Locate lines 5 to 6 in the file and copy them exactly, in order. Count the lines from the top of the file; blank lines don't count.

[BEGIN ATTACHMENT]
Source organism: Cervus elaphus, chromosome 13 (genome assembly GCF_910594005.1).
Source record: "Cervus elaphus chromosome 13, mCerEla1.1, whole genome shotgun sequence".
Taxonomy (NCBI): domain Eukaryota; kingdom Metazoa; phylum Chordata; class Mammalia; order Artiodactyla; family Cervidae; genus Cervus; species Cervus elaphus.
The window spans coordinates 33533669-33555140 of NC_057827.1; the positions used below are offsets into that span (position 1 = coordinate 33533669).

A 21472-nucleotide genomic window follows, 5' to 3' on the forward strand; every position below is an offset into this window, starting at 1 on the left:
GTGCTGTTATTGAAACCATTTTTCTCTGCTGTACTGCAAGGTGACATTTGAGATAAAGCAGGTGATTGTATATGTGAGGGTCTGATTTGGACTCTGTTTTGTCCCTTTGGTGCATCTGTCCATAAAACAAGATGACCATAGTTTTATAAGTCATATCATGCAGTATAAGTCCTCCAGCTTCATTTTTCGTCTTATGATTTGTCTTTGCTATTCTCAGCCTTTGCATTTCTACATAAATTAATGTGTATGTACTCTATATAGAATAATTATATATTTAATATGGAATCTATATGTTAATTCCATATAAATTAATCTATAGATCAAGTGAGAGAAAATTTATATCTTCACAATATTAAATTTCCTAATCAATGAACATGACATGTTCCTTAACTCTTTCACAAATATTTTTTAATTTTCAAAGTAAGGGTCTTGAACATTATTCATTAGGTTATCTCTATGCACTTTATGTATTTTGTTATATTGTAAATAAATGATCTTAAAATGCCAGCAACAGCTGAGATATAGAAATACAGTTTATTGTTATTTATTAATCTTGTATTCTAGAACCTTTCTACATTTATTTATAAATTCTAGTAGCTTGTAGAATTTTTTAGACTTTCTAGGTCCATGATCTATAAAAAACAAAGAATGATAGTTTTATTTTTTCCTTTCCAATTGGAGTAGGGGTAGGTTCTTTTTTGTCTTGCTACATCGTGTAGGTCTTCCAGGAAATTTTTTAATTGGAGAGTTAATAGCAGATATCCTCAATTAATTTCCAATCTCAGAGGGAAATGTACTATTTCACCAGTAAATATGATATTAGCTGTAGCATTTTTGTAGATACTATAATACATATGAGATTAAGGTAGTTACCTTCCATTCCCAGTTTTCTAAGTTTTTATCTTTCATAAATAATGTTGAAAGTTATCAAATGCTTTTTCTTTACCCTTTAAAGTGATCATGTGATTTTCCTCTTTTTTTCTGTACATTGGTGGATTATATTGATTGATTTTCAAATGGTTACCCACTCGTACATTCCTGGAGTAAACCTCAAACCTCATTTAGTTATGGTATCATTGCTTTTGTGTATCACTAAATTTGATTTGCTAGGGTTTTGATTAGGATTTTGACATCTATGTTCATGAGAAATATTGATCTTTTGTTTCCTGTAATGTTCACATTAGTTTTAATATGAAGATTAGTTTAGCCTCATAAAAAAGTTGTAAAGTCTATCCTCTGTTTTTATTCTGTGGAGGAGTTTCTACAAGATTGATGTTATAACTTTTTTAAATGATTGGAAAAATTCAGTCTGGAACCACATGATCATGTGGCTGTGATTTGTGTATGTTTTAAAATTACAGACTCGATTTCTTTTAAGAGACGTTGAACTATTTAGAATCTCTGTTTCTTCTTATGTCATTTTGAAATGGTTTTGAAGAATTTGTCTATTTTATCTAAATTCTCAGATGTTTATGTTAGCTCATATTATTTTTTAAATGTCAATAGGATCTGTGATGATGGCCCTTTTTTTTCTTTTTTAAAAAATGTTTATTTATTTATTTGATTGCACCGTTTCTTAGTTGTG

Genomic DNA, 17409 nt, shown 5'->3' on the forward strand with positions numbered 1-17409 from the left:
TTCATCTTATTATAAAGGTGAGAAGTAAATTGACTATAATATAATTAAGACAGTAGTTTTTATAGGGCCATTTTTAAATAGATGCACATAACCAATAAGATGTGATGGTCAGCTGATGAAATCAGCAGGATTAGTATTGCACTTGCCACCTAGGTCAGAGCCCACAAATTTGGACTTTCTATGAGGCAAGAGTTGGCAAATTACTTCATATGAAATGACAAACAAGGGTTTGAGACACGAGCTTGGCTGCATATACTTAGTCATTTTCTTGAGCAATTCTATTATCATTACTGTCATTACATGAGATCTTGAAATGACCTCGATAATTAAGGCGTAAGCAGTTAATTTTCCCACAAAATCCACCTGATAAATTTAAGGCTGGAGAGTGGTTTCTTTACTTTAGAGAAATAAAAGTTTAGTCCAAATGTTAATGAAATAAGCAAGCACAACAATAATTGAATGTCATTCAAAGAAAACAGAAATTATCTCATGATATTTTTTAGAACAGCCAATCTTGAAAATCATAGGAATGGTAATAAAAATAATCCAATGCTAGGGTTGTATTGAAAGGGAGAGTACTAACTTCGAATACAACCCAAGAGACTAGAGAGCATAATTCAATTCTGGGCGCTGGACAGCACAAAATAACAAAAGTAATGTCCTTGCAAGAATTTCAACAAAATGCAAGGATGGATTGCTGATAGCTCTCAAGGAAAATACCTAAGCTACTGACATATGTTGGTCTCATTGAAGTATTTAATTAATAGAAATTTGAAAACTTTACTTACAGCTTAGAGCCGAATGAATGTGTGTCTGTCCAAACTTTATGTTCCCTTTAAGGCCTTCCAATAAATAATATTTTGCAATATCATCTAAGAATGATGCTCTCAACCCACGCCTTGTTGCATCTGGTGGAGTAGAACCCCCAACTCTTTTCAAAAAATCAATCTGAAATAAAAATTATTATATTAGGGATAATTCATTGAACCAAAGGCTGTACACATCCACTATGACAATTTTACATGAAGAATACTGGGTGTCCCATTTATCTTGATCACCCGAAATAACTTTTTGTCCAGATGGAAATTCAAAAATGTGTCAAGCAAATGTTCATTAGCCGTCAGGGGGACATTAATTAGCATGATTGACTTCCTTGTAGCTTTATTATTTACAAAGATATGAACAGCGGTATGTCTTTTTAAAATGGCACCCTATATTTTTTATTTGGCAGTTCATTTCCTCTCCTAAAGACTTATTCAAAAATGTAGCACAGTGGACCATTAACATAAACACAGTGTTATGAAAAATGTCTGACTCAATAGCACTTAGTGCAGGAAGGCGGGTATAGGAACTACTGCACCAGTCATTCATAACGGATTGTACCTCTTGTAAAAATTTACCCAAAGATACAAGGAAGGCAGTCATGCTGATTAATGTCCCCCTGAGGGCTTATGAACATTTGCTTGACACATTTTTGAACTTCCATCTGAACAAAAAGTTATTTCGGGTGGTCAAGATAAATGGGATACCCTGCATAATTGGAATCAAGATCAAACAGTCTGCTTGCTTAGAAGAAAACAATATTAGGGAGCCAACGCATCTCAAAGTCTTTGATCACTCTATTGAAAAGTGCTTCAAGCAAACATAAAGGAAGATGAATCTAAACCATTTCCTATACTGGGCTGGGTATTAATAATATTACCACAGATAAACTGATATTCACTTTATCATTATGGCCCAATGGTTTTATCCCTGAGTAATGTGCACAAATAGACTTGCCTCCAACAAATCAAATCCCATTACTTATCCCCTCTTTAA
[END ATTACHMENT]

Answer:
A 21472-nucleotide genomic window follows, 5' to 3' on the forward strand; every position below is an offset into this window, starting at 1 on the left:
GTGCTGTTATTGAAACCATTTTTCTCTGCTGTACTGCAAGGTGACATTTGAGATAAAGCAGGTGATTGTATATGTGAGGGTCTGATTTGGACTCTGTTTTGTCCCTTTGGTGCATCTGTCCATAAAACAAGATGACCATAGTTTTATAAGTCATATCATGCAGTATAAGTCCTCCAGCTTCATTTTTCGTCTTATGATTTGTCTTTGCTATTCTCAGCCTTTGCATTTCTACATAAATTAATGTGTATGTACTCTATATAGAATAATTATATATTTAATATGGAATCTATATGTTAATTCCATATAAATTAATCTATAGATCAAGTGAGAGAAAATTTATATCTTCACAATATTAAATTTCCTAATCAATGAACATGACATGTTCCTTAACTCTTTCACAAATATTTTTTAATTTTCAAAGTAAGGGTCTTGAACATTATTCATTAGGTTATCTCTATGCACTTTATGTATTTTGTTATATTGTAAATAAATGATCTTAAAATGCCAGCAACAGCTGAGATATAGAAATACAGTTTATTGTTATTTATTAATCTTGTATTCTAGAACCTTTCTACATTTATTTATAAATTCTAGTAGCTTGTAGAATTTTTTAGACTTTCTAGGTCCATGATCTATAAAAAACAAAGAATGATAGTTTTATTTTTTCCTTTCCAATTGGAGTAGGGGTAGGTTCTTTTTTGTCTTGCTACATCGTGTAGGTCTTCCAGGAAATTTTTTAATTGGAGAGTTAATAGCAGATATCCTCAATTAATTTCCAATCTCAGAGGGAAATGTACTATTTCACCAGTAAATATGATATTAGCTGTAGCATTTTTGTAGATACTATAATACATATGAGATTAAGGTAGTTACCTTCCATTCCCAGTTTTCTAAGTTTTTATCTTTCATAAATAATGTTGAAAGTTATCAAATGCTTTTTCTTTACCCTTTAAAGTGATCATGTGATTTTCCTCTTTTTTTCTGTACATTGGTGGATTATATTGATTGATTTTCAAATGGTTACCCACTCGTACATTCCTGGAGTAAACCTCAAACCTCATTTAGTTATGGTATCATTGCTTTTGTGTATCACTAAATTTGATTTGCTAGGGTTTTGATTAGGATTTTGACATCTATGTTCATGAGAAATATTGATCTTTTGTTTCCTGTAATGTTCACATTAGTTTTAATATGAAGATTAGTTTAGCCTCATAAAAAAGTTGTAAAGTCTATCCTCTGTTTTTATTCTGTGGAGGAGTTTCTACAAGATTGATGTTATAACTTTTTTAAATGATTGGAAAAATTCAGTCTGGAACCACATGATCATGTGGCTGTGATTTGTGTATGTTTTAAAATTACAGACTCGATTTCTTTTAAGAGACGTTGAACTATTTAGAATCTCTGTTTCTTCTTATGTCATTTTGAAATGGTTTTGAAGAATTTGTCTATTTTATCTAAATTCTCAGATGTTTATGTTAGCTCATATTATTTTTTAAATGTCAATAGGATCTGTGATGATGGCCCTTTTTTTTCTTTTTTAAAAAATGTTTATTTATTTATTTGATTGCACCGTTTCTTAGTTGTG